Saturday, August 8, 2020

Ghazal Of Saving

Ghazal Of Saving

In my dream I know that I can save
everyone, anything brave.

The heartburst stag, worlds between his horns,
 breathes again inside this spell-sung cave.

The locust green as bottleglass
fallen to a grave of ants still sings--

Fly up all wounded things,
into my hand the nave.

I can save you---I do save;
with this ink dropped sapphire wave

I  save your smile and so bewitch
death's slave and love you living--

Pulled spotless from the bloody ditch,
each cracked bird with bells of glass to ring.

Nothing dies here that can still be loved.
Dreamed joy rings each finger of the witch.

August 2020 


posted for



Note: This is my attempt at a ghazal: " Traditionally invoking melancholy, love, longing, and metaphysical questions,...[t]he ghazal is composed of a minimum of five couplets—and typically no more than fifteen—that are structurally, thematically, and emotionally autonomous. Each line of the poem must be of the same length, though meter is not imposed in English. The first couplet introduces a scheme, made up of a rhyme followed by a refrain. Subsequent couplets pick up the same scheme in the second line only, repeating the refrain and rhyming the second line with both lines of the first stanza. The final couplet usually includes the poet's signature, referring to the author in the first or third person, and frequently including the poet's own name or a derivation of its meaning." Obviously I have not completely followed these guidelines, especially relating to rhyme, but did include my name in various forms in the final couplet.

Images: Photo © Eugene Kozhevnikov Fair Use
Photo, artist unknown  Fair Use


  1. Oh Joy this is amazing. A ghazal is such a hard form! I love the magic and bravery this holds. I do feel that in dreams death dies and living wins, when we hold those we have lost once again. "Nothing dies here that can still be loved" what a glorious line!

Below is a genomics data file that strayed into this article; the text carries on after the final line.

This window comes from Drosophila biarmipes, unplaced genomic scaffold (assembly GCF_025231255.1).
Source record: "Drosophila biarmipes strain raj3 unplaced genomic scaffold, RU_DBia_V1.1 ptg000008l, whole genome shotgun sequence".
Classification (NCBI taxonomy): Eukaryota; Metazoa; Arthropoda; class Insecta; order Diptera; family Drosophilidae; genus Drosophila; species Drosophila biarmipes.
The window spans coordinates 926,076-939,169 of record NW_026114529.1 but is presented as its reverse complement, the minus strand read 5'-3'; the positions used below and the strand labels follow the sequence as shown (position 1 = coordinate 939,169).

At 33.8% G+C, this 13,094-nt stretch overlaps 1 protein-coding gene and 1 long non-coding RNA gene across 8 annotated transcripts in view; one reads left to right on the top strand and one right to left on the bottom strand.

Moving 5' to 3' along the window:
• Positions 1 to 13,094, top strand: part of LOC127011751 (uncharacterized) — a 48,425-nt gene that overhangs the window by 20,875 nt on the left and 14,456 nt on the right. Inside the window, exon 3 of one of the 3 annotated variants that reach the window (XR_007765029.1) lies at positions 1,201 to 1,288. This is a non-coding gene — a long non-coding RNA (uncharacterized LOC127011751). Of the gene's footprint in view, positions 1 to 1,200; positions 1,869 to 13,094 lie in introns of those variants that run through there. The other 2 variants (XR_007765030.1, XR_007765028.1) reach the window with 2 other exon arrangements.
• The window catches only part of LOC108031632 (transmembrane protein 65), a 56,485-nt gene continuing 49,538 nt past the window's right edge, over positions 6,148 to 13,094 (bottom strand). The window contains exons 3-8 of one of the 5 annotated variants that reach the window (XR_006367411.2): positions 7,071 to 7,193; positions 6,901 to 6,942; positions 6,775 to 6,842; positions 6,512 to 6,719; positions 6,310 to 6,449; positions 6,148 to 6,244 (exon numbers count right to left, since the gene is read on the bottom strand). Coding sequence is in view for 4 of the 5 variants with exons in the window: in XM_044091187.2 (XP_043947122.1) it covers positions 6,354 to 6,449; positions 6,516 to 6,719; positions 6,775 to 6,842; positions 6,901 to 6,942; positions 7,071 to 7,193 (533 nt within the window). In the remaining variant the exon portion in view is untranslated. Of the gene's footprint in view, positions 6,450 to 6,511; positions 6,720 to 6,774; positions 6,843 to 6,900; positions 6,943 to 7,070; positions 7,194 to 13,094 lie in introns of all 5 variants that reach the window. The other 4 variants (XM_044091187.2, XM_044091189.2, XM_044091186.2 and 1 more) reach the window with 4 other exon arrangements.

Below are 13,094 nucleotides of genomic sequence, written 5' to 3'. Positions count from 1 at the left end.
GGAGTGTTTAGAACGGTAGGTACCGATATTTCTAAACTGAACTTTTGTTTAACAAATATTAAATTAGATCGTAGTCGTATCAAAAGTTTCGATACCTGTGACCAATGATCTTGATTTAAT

2. So beautiful the "heartburst stag....breath(ing) again inside this spell-sung cave." I adore "Fly up all wounded things" - so much we want to save. I love the idea that we do so with our poems - "this ink dropped sapphire wave." A gorgeous poem, Joy.

  3. Ha, I now see your worlds between his horns and my poem with the world we have lost between his antlers - we saw the same thing in the image.

  4. This is fantastic. I applaud your taking up the challenge of this interesting form I was not familiar with at all, until now. I won't quote your entire own poem back at you, but the birds with glass bells was especially marvelous. Love love love this, Joy.

  5. This is a resurrection poem for me, affirming where so much has been flattened, lifeless, inert. Where does it come from? The dream, of course, bewitched and antlered in verse "which breathes again in this spell-sung cave." Cauled though in this wakening magic: "Nothing dies here which can still be loved." Even as it shatters. Some real tears of joy here, and something to sweeten all of us from our bitter rages. Great stuff. Amen and ahem. - Brendan

  6. "The heartburst stag" -- oooh!! Love that. And save what we can with our words. Shakespearian in that our poems and words may live forever.

  7. Oh, this is terrifying and wonderful at the same time. The image of the witch and everything that she offers that faint refuge of her hand as memorial...just amazing.

  8. "Dreamed joy rings each finger of the witch." Love that line. You have written beautifully to the form with such intriguing visuals. Sigh, cue jealousy.

  9. rather than quote back each word... which would not do you justice - I'll just note that as I read this at 11:52 pm local, eating a refrigerated orange to quench my thirst - juicy, cold, sweet - the lines from this pen are yet more refreshing and give more sustenance. and, I think your version of the ghazal breathes new life, makes the form stronger (for shouldn't form be there just as a lattice, rather than a prison?) ~

    1. Thanks, M. Your words mean a lot to me. I tend to agree on form, and this is a very alien one to the English language..I was inspired to play loose with it by Lorca, who wrote some brilliant nes using almost not real form at all except the couplets and the love, longing, metaphysical, melancholia, etc.

  10. I really like this form, I've tried it a few times with mixed results but I like what you have done here...incorporating your considerable gift for imagery into a rhyming poem which is a hard thing to do....and I like the notion of "saving", of hope, well done as always...JIM


"We make out of the quarrel with others, rhetoric, out of the quarrel with ourselves, poetry." ~William Butler Yeats